Trump is sticking to a plan to have a working dinner with President Xi Jinping of China on Saturday. And he expressed more optimism about reaching some kind of compromise with China to ease its escalating trade dispute with the United States.

“We’re working very hard,” Trump said. “If we can make a deal, that’d be good. I think they want to. I think we’d like to.”

On Saturday, he is to have a rescheduled meeting with Angela Merkel, the German chancellor, who arrived late on a commercial flight after an emergency landing of her government plane in Cologne.

But he downgraded a meeting with another ally, Moon of South Korea, to a “pull aside,” diplomatic jargon for a less formal encounter. The White House did not say why it had made that change, though Trump’s nuclear diplomacy with North Korea has bogged down in recent weeks. The White House said Trump is still hoping for a follow-up summit meeting with President Kim Jong-un of North Korea.

To some experts, Trump’s truncated schedule represented a new phase in his unorthodox approach to statecraft.

“In previous meetings, Trump has been more focused on undermining the very notion of a global agenda, let alone affirming the US’s leadership role in defining it,” said Vali R. Nasr, the dean of the Johns Hopkins School of Advanced International Studies. “But in this one, with the exception of his working dinner with Xi, he is not even doing the key bilateral meetings.”

William J. Burns, who served as deputy secretary of state in the Obama administration, said Trump was dismissive of traditional diplomacy and appeared distracted by the investigation of the special counsel, Robert S. Mueller III, into the Trump campaign’s ties to Russia.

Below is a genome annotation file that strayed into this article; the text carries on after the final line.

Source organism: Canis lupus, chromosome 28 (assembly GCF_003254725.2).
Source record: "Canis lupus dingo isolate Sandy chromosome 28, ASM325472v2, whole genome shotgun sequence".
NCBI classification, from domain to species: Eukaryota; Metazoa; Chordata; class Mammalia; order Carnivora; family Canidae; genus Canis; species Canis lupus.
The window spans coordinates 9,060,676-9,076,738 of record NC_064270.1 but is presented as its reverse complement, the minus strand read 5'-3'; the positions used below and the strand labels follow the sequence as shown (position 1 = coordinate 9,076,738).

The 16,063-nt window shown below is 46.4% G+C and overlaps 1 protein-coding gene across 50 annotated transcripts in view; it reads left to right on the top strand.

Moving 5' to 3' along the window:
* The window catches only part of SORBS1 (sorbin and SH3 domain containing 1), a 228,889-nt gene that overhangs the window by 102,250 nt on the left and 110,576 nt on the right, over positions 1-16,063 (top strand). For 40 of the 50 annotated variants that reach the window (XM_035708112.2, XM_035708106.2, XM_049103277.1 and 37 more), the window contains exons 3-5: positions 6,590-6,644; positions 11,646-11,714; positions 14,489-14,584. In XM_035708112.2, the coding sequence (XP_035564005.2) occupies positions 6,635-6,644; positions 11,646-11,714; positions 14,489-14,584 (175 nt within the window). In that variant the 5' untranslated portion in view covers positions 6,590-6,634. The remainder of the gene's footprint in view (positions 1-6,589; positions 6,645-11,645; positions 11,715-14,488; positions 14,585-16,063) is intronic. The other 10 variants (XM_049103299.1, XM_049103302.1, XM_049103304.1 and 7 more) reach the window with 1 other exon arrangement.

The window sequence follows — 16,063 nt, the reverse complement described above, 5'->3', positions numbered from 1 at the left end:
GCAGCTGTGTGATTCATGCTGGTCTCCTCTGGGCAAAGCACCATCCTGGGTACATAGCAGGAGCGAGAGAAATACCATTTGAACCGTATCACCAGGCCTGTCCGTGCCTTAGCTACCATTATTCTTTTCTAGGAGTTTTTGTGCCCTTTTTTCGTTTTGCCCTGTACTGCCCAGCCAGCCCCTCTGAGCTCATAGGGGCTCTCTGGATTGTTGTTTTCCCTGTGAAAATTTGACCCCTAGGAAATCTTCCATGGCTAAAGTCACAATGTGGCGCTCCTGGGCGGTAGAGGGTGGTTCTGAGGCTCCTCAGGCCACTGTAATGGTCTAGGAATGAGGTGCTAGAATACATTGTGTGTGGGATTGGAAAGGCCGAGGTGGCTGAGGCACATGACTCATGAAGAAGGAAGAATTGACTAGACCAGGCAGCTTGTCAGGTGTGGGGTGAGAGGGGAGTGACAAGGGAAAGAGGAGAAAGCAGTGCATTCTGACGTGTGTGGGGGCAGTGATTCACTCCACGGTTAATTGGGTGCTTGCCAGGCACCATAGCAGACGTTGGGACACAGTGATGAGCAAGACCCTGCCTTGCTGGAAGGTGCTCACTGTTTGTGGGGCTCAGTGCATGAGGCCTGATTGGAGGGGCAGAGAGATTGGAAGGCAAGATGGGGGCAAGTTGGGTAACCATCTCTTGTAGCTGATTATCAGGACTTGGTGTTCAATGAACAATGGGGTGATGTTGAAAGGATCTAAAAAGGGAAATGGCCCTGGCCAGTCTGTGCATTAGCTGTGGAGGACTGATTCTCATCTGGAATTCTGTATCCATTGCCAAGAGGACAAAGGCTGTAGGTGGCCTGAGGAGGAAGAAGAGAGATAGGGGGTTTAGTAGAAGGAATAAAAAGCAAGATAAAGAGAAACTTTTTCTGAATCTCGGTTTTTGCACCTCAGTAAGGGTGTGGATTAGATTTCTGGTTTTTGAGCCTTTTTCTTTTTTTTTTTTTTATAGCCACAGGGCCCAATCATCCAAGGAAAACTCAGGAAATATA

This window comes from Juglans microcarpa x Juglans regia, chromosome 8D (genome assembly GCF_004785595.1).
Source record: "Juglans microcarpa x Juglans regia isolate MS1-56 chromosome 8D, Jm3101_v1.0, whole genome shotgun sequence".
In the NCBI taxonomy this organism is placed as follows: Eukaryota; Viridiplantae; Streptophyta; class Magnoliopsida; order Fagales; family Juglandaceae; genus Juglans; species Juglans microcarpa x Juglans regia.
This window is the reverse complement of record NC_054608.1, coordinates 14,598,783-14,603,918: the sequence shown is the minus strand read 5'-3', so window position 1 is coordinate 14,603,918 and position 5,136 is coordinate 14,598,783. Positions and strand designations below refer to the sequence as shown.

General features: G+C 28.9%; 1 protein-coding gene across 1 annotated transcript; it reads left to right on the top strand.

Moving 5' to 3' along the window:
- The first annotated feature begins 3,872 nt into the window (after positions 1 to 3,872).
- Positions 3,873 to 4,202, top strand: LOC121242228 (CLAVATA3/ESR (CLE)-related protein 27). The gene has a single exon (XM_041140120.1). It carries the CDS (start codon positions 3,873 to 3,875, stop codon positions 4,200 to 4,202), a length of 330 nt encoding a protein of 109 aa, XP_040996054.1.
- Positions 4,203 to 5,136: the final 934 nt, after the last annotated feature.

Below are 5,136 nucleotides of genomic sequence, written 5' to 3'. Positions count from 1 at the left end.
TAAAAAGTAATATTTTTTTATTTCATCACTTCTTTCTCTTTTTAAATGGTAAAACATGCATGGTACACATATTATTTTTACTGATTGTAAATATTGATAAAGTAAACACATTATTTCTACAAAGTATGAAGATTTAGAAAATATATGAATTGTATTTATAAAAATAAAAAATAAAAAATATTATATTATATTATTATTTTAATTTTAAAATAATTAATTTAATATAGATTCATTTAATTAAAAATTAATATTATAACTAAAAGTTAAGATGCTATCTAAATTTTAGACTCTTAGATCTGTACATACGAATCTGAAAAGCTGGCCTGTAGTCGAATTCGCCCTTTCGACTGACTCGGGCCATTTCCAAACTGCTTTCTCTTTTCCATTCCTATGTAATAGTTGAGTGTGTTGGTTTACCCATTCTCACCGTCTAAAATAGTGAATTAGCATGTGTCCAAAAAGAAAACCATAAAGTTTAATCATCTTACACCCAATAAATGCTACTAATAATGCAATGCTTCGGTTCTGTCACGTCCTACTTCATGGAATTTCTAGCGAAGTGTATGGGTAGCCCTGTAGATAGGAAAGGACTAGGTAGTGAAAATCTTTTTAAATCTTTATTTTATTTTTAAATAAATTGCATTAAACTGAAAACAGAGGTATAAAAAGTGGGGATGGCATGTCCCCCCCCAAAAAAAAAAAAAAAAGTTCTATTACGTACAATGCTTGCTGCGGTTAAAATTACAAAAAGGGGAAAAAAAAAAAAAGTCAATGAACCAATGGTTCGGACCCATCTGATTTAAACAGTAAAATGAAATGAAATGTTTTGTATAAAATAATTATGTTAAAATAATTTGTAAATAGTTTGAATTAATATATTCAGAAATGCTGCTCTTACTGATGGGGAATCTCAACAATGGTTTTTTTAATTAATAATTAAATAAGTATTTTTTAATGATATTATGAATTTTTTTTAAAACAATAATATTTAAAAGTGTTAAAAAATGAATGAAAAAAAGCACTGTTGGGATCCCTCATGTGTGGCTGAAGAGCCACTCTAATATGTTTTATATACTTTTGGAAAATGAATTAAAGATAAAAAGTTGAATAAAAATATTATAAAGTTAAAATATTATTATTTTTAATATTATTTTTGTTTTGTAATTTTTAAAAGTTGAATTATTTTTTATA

“The net result is not just a missed opportunity,” Burns said, “but the acceleration of international disorder and the long-term weakening of American influence.”

Still, other former diplomats said the heavy focus on face-to-face meetings at these gatherings was overblown.

“The president came to office believing that personal relations among leaders were a central part of international relations,” said Elliott Abrams, who has worked for Presidents Ronald Reagan and George W. Bush. “I believe he has found that most foreign leaders will not allow personal likes or dislikes to affect policy, and that national policies are most often driven by history, geography and bureaucratic decision-making.”

“So,” he added, “meetings at the top often become less critical.”